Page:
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Letter to the Editor: Something to moo about

HEADS UP PEOPLE: Feather River College (FRC) has an Agriculture program that is producing multiple Bachelors degree graduates each year. Agriculture is almost as important to FRC’s fiscal well-being as athletics. But, despite owning over a hundred acres of farmland and a bunch of barns and corrals, FRC doesn’t own a single horse or cow!

Now the answer to this peculiar situation has to do with the FRC Foundation. The Foundation is a 501 C-3 tax exempt outfit that purports to raise money to support College programs. And, it does. To the tune of reported gross receipts of $1,353,612 and assets of $5,484,197. Among other things, the Foundation appears to own the FRC dormitories as well as all the livestock.

Now you might ask why this is. Well, it turns out to provide some “cushy” arrangements for the College. The Foundation owns the livestock and they “loan” them to FRC for teaching purposes. The students get to ride, rope, and feed the stock. Throughout the year, the livestock live at FRC and the College pays for upkeep (feed, vet bills, grazing lease for pasture, etc.). So far, so good.

The kicker comes in when school is over and it’s time to sell surplus cows, calves and horses. Because the Foundation “owns” the stock, it arranges to dispose of the surplus. In fact, the annual FRC Production Horse Sale is a big money maker. BUT, the profits of these sales don’t go to FRC to payback the overhead costs. Nope, the profits go to the Foundation.   What exactly they do with these “profits” is not entirely clear, but they don’t go back into the FRC budget for animal maintenance.

So, the College’s investment in raising and caring for the cows and horses isn’t repaid with the profits of its work. As bad as that is from a fiscal perspective, it’s even worse for the students. After all, how do they learn if their work doesn’t result in a profit or loss? Are the farm management practices they’ve learned, economically efficient in the real world? No, is the answer.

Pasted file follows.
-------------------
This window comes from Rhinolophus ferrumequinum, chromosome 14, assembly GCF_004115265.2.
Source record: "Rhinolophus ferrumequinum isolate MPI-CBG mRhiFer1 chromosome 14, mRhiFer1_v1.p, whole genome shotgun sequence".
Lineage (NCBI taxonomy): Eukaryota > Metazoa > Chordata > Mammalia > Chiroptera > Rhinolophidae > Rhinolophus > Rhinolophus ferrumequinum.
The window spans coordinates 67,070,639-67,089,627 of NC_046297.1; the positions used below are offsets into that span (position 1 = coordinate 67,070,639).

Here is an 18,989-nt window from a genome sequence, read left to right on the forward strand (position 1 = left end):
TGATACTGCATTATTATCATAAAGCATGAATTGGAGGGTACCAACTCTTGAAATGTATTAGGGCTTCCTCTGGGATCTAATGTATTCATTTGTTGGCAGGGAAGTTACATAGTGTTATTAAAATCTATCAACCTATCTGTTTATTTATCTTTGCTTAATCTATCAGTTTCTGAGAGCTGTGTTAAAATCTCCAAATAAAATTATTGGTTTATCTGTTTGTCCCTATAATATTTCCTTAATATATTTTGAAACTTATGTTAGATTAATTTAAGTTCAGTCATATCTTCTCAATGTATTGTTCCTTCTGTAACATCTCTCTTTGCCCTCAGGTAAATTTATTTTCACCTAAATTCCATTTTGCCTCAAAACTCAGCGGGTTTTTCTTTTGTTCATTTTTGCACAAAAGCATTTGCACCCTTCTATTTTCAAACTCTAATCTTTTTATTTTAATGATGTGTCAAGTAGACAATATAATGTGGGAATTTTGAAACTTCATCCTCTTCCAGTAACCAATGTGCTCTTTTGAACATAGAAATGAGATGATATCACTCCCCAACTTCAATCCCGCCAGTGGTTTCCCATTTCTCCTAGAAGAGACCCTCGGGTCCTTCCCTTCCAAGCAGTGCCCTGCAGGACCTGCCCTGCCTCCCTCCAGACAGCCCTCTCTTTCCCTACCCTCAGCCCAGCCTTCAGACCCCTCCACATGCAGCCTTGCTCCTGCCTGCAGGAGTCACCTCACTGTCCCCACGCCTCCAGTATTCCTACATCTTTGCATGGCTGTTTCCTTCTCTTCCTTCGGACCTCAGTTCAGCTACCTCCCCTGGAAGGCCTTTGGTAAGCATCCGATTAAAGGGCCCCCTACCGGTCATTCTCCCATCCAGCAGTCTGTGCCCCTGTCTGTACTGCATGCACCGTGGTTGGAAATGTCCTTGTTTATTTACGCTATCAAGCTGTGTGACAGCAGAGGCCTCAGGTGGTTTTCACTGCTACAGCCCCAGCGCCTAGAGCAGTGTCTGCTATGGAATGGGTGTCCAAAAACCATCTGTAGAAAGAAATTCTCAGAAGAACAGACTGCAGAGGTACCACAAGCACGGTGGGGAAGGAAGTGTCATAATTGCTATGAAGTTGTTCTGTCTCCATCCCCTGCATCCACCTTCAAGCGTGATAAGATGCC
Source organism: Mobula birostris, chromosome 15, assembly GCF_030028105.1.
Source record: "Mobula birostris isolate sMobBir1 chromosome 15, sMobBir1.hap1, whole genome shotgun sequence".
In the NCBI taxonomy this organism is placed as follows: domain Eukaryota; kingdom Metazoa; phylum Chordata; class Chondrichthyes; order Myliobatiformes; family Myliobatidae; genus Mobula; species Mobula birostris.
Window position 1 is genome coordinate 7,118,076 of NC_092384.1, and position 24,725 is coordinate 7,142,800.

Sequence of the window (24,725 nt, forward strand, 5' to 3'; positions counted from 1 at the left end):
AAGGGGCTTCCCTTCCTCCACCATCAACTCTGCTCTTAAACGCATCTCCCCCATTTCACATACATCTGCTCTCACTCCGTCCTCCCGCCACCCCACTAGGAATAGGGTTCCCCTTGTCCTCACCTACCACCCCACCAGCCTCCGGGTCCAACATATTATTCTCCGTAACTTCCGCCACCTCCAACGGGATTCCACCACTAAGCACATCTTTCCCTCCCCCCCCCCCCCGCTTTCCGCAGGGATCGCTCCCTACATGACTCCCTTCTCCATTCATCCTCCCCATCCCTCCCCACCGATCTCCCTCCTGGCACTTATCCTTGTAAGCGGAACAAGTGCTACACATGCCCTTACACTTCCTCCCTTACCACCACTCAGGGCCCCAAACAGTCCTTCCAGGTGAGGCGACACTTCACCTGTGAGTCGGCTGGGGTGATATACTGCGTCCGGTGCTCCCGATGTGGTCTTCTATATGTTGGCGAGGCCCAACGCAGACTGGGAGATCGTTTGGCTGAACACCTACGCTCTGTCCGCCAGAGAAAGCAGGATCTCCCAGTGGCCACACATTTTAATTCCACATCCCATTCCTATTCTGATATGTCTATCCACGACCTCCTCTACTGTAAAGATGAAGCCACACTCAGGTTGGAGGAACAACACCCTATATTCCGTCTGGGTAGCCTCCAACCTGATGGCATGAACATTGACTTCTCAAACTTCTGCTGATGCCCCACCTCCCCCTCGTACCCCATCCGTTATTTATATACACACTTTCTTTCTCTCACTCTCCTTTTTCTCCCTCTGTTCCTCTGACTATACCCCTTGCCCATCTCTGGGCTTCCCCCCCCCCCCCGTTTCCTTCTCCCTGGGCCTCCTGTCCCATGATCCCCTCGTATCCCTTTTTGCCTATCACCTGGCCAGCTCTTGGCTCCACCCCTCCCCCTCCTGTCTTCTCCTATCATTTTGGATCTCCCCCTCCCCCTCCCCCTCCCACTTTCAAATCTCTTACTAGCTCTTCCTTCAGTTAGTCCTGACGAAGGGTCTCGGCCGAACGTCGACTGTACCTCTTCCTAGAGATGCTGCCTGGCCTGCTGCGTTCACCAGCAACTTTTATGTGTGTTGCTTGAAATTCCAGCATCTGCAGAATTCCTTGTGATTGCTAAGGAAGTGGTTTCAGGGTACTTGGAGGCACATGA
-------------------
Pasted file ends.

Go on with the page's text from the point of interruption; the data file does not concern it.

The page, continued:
If this strikes you as odd, it did me too, so I contacted livestock managers at UC Davis to see how things work there. I got very responsive answers from both their horse and beef managers. Turns out it is different.

To begin with, UC Davis owns all its own livestock. Their horse program depends solely on donated horses to make up its breeding herd. The foals from their program are to be raised by U.C. Davis students, and then sold at their annual production sale. All proceeds are to be returned directly to the university program.

The same is true of UCD’s beef program. The majority of their cattle are owned by the University and come from their commercial breeding program. The calves not used in research are fed at the University’s own feedlot and all the animals are cared for by staff and students. Cattle sold by UCD are owned by UCD and the income goes back into the beef program account to support operations.

It appears that UC Davis owns and manages its own livestock using profits from its operations. Meanwhile, FRC “borrows” stock from the Foundation, then feeds and maintains those animals using State funds (taxpayer dollars) throughout the year. FRC then returns the stock to the Foundation for their sale and the Foundations profit making.

That is a nice gig for some lucky rancher that loaned the cows! Imagine having free feed, and care for your livestock and a guaranteed profit to boot.

Perhaps FRC should consider adopting the UC Davis model of livestock management and program funding.

Dr. Trent Saxton

FRC Trustee, District 1





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